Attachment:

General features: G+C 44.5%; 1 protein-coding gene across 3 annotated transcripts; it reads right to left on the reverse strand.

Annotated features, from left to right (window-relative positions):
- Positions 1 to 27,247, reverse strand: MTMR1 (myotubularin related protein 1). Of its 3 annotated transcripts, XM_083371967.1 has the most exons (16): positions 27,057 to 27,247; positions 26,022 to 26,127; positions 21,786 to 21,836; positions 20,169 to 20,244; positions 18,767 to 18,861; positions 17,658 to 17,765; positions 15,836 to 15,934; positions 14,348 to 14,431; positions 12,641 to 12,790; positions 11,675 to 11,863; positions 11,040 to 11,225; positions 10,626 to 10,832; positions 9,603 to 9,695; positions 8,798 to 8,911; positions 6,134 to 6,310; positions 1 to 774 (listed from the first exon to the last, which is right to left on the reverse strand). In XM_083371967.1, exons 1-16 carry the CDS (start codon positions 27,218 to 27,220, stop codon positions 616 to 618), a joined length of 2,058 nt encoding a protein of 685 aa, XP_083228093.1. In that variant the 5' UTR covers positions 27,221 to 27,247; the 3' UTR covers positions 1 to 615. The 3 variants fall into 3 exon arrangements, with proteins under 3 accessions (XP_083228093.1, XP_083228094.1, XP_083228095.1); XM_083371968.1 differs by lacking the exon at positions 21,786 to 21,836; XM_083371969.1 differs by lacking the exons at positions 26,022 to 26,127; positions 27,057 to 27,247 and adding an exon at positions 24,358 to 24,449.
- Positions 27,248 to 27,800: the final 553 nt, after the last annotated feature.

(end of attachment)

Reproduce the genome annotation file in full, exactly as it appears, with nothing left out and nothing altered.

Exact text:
General features: G+C 44.5%; 1 protein-coding gene across 3 annotated transcripts; it reads right to left on the reverse strand.

Annotated features, from left to right (window-relative positions):
- Positions 1 to 27,247, reverse strand: MTMR1 (myotubularin related protein 1). Of its 3 annotated transcripts, XM_083371967.1 has the most exons (16): positions 27,057 to 27,247; positions 26,022 to 26,127; positions 21,786 to 21,836; positions 20,169 to 20,244; positions 18,767 to 18,861; positions 17,658 to 17,765; positions 15,836 to 15,934; positions 14,348 to 14,431; positions 12,641 to 12,790; positions 11,675 to 11,863; positions 11,040 to 11,225; positions 10,626 to 10,832; positions 9,603 to 9,695; positions 8,798 to 8,911; positions 6,134 to 6,310; positions 1 to 774 (listed from the first exon to the last, which is right to left on the reverse strand). In XM_083371967.1, exons 1-16 carry the CDS (start codon positions 27,218 to 27,220, stop codon positions 616 to 618), a joined length of 2,058 nt encoding a protein of 685 aa, XP_083228093.1. In that variant the 5' UTR covers positions 27,221 to 27,247; the 3' UTR covers positions 1 to 615. The 3 variants fall into 3 exon arrangements, with proteins under 3 accessions (XP_083228093.1, XP_083228094.1, XP_083228095.1); XM_083371968.1 differs by lacking the exon at positions 21,786 to 21,836; XM_083371969.1 differs by lacking the exons at positions 26,022 to 26,127; positions 27,057 to 27,247 and adding an exon at positions 24,358 to 24,449.
- Positions 27,248 to 27,800: the final 553 nt, after the last annotated feature.